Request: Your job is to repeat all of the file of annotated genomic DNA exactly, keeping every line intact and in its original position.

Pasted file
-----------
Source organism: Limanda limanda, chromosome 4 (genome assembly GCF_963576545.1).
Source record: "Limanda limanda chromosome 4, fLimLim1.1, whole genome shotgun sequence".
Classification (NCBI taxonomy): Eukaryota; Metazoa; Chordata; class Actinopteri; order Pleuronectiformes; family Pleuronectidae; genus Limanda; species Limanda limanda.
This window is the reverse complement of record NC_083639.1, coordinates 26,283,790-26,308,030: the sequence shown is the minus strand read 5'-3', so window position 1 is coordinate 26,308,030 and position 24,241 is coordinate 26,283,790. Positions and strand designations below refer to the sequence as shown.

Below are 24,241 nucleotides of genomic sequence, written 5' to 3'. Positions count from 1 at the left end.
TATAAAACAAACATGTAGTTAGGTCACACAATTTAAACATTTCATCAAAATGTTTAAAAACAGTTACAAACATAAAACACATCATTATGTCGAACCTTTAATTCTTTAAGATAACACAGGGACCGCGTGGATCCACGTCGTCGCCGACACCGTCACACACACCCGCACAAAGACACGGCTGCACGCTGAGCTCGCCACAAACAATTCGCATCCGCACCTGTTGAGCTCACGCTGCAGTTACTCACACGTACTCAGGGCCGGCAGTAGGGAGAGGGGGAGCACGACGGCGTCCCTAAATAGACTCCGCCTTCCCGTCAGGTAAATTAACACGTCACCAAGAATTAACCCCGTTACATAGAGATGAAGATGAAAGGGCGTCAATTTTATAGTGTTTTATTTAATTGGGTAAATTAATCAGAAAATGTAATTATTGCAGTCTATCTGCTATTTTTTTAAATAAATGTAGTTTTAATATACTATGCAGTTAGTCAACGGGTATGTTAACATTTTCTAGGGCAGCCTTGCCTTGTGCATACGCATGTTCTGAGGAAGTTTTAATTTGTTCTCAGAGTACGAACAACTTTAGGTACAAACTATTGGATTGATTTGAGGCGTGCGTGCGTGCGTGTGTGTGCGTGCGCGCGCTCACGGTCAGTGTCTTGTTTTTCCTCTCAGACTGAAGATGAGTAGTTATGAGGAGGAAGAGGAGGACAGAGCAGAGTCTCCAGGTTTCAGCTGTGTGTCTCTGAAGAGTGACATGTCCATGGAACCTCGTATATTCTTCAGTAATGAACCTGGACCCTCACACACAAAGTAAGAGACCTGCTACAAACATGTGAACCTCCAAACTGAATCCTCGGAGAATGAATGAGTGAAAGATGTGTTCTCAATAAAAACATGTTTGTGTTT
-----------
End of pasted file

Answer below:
Source organism: Limanda limanda, chromosome 4 (genome assembly GCF_963576545.1).
Source record: "Limanda limanda chromosome 4, fLimLim1.1, whole genome shotgun sequence".
Classification (NCBI taxonomy): Eukaryota; Metazoa; Chordata; class Actinopteri; order Pleuronectiformes; family Pleuronectidae; genus Limanda; species Limanda limanda.
This window is the reverse complement of record NC_083639.1, coordinates 26,283,790-26,308,030: the sequence shown is the minus strand read 5'-3', so window position 1 is coordinate 26,308,030 and position 24,241 is coordinate 26,283,790. Positions and strand designations below refer to the sequence as shown.

Below are 24,241 nucleotides of genomic sequence, written 5' to 3'. Positions count from 1 at the left end.
TATAAAACAAACATGTAGTTAGGTCACACAATTTAAACATTTCATCAAAATGTTTAAAAACAGTTACAAACATAAAACACATCATTATGTCGAACCTTTAATTCTTTAAGATAACACAGGGACCGCGTGGATCCACGTCGTCGCCGACACCGTCACACACACCCGCACAAAGACACGGCTGCACGCTGAGCTCGCCACAAACAATTCGCATCCGCACCTGTTGAGCTCACGCTGCAGTTACTCACACGTACTCAGGGCCGGCAGTAGGGAGAGGGGGAGCACGACGGCGTCCCTAAATAGACTCCGCCTTCCCGTCAGGTAAATTAACACGTCACCAAGAATTAACCCCGTTACATAGAGATGAAGATGAAAGGGCGTCAATTTTATAGTGTTTTATTTAATTGGGTAAATTAATCAGAAAATGTAATTATTGCAGTCTATCTGCTATTTTTTTAAATAAATGTAGTTTTAATATACTATGCAGTTAGTCAACGGGTATGTTAACATTTTCTAGGGCAGCCTTGCCTTGTGCATACGCATGTTCTGAGGAAGTTTTAATTTGTTCTCAGAGTACGAACAACTTTAGGTACAAACTATTGGATTGATTTGAGGCGTGCGTGCGTGCGTGTGTGTGCGTGCGCGCGCTCACGGTCAGTGTCTTGTTTTTCCTCTCAGACTGAAGATGAGTAGTTATGAGGAGGAAGAGGAGGACAGAGCAGAGTCTCCAGGTTTCAGCTGTGTGTCTCTGAAGAGTGACATGTCCATGGAACCTCGTATATTCTTCAGTAATGAACCTGGACCCTCACACACAAAGTAAGAGACCTGCTACAAACATGTGAACCTCCAAACTGAATCCTCGGAGAATGAATGAGTGAAAGATGTGTTCTCAATAAAAACATGTTTGTGTTT